To the west , there was the Roxbury Meeting House, near Rocky Hill, where the rebels would fire into the British lines.
Just north of there lay Ruggles Hill, an elevated, fortified post of Colonial militiamen armed with a “four and 20-pounder” cannon that could just reach the redcoats.
Not far away was yet another hill, “from whence ye enemy anoy ye Sentries & Officers with small Arms, but seldom do any Execution.”
Look closely at the 18th-century map that’s now on display at the Boston Public Library’s main branch, and you can get a sense of a British soldier’s perspective of the battlefield in Boston at the start of the Revolutionary War.
Lieutenant Richard Williams was tasked with creating the watercolor map, which he called “A Plan of Boston and its Environs,” in 1775. The meticulously drawn map provides an overhead view of the “true situation of his Majesty’s troops,” and positions of the rebel forces, during the British occupation in October of that year.
“The Works shaded Green show those constructed by his Majesty’s troops,” he wrote in an explanation on the right side of the map. “The Works shaded yellow show those thrown up by the Enemies as they appear from Boston.”
The map is borrowed from the British Library’s King George III Topographical Collection, and will be on display, along with other works by Williams and an array of renderings from the second half of the 18th century, at the Boston library’s Norman B. Leventhal Map Center in Copley Square through November.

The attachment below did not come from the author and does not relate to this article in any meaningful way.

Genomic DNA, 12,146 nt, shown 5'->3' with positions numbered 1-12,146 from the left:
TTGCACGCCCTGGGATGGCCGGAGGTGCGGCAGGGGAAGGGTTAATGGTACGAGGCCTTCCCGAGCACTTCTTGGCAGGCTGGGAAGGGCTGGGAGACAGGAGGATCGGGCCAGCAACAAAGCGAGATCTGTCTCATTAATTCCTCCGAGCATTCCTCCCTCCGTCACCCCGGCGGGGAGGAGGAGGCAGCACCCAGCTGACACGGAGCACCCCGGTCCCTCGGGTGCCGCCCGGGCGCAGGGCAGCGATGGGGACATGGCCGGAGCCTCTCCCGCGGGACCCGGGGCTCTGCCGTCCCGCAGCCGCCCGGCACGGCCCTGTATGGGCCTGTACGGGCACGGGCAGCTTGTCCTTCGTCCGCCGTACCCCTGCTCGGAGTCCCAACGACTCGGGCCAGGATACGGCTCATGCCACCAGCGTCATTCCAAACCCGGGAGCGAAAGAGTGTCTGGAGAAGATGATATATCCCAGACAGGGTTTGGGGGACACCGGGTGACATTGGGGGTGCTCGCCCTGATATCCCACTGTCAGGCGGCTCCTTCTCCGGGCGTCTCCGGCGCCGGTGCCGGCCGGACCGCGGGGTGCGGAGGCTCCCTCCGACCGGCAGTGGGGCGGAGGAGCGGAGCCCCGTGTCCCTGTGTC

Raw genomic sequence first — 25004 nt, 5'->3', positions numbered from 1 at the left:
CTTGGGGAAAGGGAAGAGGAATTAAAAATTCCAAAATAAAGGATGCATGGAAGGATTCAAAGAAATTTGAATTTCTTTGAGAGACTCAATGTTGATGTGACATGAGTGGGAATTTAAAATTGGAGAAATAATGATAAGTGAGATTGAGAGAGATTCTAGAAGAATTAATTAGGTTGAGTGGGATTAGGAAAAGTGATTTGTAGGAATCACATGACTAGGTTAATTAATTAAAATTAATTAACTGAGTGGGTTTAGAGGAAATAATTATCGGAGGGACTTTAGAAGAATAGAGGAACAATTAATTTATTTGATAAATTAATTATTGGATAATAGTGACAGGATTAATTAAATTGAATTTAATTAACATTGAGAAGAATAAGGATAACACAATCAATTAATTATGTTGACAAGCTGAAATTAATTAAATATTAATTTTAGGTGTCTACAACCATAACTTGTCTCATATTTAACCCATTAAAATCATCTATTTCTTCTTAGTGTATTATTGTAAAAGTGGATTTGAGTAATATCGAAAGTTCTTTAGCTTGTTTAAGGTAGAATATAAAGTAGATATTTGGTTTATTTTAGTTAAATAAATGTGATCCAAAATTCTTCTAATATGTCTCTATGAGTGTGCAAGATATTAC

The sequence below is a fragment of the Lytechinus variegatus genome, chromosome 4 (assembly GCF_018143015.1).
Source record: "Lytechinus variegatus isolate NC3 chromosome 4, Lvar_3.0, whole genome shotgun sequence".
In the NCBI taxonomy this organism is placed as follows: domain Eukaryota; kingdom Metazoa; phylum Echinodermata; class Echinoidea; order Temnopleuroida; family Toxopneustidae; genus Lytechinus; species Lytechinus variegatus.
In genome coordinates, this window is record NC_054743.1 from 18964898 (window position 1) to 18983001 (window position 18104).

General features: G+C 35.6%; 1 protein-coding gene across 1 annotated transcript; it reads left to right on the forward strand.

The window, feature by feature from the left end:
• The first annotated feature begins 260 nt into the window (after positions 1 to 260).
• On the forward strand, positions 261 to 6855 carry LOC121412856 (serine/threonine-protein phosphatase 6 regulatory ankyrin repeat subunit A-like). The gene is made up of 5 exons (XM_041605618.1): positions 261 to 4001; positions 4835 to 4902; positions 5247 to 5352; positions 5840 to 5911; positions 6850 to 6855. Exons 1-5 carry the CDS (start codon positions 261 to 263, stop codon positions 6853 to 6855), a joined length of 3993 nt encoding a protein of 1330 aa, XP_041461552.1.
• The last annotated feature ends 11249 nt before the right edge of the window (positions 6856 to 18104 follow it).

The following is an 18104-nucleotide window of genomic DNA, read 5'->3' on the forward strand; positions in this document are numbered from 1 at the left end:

“It’s the original map that Richard Williams did,” said Ronald Grim, curator of the Leventhal center. “It shows what the military situation around Boston was. The British were basically confined to the city of Boston, and the American troops sort of surrounded the city in Cambridge and Roxbury and South Boston.”
A version of the map was published in London in March 1776, a week before the British were forced out of Boston by Colonial troops.
Grim said obtaining the Williams map was special for the center, which operates as a nonprofit organization in partnership with the library, because namesake Norman B. Leventhal used to keep a replica of it above his desk. The developer and philanthropist died in April at the age of 97.
“For us, it is very significant to have the [original] on display in our collection,” Grim said.
Other works by Williams include two watercolor drawings that provide panoramic views of the Boston landscape from a vantage point on Beacon Hill.
According to curators, one map shows British encampments in the foreground and George Washington’s headquarters across the Charles River. The other looks across the harbor toward Charlestown.
The maps and drawings are featured in “We Are One: Mapping America’s Road from Revolution to Independence,” an exhibition that has been open since May. The latest maps are replacing other items that have been on display.
The Leventhal center has also borrowed a map from the Connecticut Historical Society that illustrates Concord during the first battle of the Revolutionary War.
Digitized versions of the maps and landscapes can be accessed through the center’s website, www.maps.bpl.org.
“It’s really significant for us that we have been able to borrow these items from the British Library and have original manuscript materials that have never been in Boston before,” said Grim.